How fundamentally justified are the recent concerns of the Agricultural Union of Namibia that the Headspring Investments project will negatively impact the Stampriet artesian basin, which extends to Namibia, Botswana and South Africa?
The uranium deposit is indeed located within one of the aquifers. So, avoiding contamination of the water used by the local population is the highest priority for us. Therefore, in order to effectively manage water resources, a study of the characteristics of the aquifer was carried out, as well as the model of groundwater flow on a regional scale.
The modeling results showed that the total rate of groundwater flow in the region is quite low – just 1-3 meters per year, while the rate of movement of man-made waters is three times lower. The area of movement of technogenic solutions will initially contribute to the deposition of uranium, and the resulting sediment will prevent the spread of pollution. At the same time, the solutions will be cleaned in a natural way. Thus, the good design is safe and reliably preventing any mixing of aquifers.
What other measures to achieve sustainable development could Namibia expect from your company?
Currently, we run several corporate social responsibility initiatives and programs. They are designed in collaboration with local communities, non-governmental organizations, government agencies, and other stakeholders.
When implementing these programs, we focus on the specific needs of the local population in the regions where Uranium One operates. Typically, the company seeks to encourage and support community development initiatives to improve local education and health care. These are, for example, recruitment and training programs to ensure the maximum level of employment and improve the skills of local residents. We also welcome initiatives aimed at developing local business and entrepreneurship, ensuring the availability and quality of local suppliers of services and materials. We also implement initiatives to repair local roads, to equip and improve schools and health facilities, and conservation initiatives to protect, strengthen and preserve local ecosystems, the environment, and wildlife resources.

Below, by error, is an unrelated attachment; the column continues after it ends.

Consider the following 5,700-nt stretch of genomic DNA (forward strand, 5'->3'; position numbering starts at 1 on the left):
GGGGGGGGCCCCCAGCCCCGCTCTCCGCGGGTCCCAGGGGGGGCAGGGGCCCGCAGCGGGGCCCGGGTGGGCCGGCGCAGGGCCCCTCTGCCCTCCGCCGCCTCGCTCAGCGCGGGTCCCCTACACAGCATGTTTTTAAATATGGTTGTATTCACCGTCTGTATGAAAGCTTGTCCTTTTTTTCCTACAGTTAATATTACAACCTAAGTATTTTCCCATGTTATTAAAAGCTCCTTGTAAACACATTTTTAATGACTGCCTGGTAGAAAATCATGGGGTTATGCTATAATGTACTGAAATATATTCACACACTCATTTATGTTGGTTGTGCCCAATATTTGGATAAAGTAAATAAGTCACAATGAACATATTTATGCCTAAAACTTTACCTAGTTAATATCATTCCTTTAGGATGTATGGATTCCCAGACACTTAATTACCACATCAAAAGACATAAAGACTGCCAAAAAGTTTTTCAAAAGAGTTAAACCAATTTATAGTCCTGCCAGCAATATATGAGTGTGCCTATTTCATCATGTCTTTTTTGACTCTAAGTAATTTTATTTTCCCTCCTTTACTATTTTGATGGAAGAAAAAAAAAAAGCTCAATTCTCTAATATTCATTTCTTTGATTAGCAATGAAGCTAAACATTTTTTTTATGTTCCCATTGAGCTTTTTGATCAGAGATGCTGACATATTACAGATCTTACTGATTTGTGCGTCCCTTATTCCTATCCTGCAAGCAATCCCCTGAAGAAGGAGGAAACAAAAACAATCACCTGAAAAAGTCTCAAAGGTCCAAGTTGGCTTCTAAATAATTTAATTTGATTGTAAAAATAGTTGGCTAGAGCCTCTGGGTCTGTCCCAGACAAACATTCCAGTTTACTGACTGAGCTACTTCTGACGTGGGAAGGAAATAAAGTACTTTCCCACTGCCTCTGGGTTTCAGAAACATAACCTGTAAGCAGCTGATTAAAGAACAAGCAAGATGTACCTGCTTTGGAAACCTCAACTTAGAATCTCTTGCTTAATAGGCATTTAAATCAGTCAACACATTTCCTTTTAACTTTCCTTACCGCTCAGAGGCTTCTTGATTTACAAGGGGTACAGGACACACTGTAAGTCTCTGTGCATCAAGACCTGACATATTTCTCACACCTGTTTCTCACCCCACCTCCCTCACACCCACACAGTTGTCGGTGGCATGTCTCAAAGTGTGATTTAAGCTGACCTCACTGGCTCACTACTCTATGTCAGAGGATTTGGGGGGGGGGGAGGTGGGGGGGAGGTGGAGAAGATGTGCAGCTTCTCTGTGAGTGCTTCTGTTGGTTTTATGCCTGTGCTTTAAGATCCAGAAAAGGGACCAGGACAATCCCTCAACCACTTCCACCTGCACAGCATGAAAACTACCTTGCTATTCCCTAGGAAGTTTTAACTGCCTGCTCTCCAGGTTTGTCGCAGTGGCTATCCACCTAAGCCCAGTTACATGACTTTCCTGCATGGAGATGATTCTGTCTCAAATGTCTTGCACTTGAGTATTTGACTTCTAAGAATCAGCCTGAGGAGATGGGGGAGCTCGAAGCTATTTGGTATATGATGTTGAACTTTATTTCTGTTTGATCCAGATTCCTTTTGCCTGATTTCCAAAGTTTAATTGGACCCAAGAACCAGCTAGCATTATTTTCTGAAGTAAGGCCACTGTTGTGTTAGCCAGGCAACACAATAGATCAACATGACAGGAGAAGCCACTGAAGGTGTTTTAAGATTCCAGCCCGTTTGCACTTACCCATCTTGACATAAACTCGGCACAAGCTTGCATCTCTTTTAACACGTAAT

What kind of environmental initiatives in Namibia is Uranium One able to offer in case its uranium mining project is approved by the government? Is it possible for Namibia, say, to reproduce Rosatom previous expertise in the fighting against poachers in Tanzania and South Africa?
The uranium mining project in Namibia is among the most promising for Uranium One. Therefore, it is especially important for us that its implementation should take into account the needs and expectations of all stakeholders, primarily the local population. In so doing, we carry out the procedures established by the legislation of Namibia for interaction with all stakeholders and also strive to use the positive experience gained in other projects.
Rosatom and Uranium One as its subsidiary have already launched several successful programs for environment protection in Africa. For instance, Mkuju River project in Tanzania, which is being implemented by Mantra Tanzania Ltd., a subsidiary of Uranium One, is demonstrative in terms of interaction with local communities, as well as preserving the ecological balance of the territories of our presence.
Starting from the preliminary stage of work, Mantra Tanzania successfully performs a number of significant social and infrastructural tasks, including road construction and water supply, donation of specialized equipment for schools and hospitals, inclusive initiatives for schoolchildren and farmers with disabilities, programs to support local suppliers and provide employment to the population, etc. The launch of a massive anti-poaching program with the Tanzanian government has contributed to a 70% reduction in illegal hunting in the region since 2013.
The more recent example is the international innovative project Rhisotope, aimed at combating the extermination of rhinos. To do this, mildly radioactive isotopic marks are inserted into the horns of rhinos. This is expected to help reduce demand for horns as well as increase the likelihood of detecting contraband. Experts are confident that with more than 10,000 radiation detection devices installed at various border crossing points, transporting the horn will no longer be attractive and lucrative for poachers.
We are carefully studying the flora and fauna around a potential uranium field in Namibia and, I hope, will be able to apply our experience in this country as well. We are concerned with the negative climate change leading to the increasing desertification of Namibia and the reduction of its energy and agricultural potential. In tight interaction with the local communities, our sustainable solutions can be used to mitigate the effects of global warming in Namibia.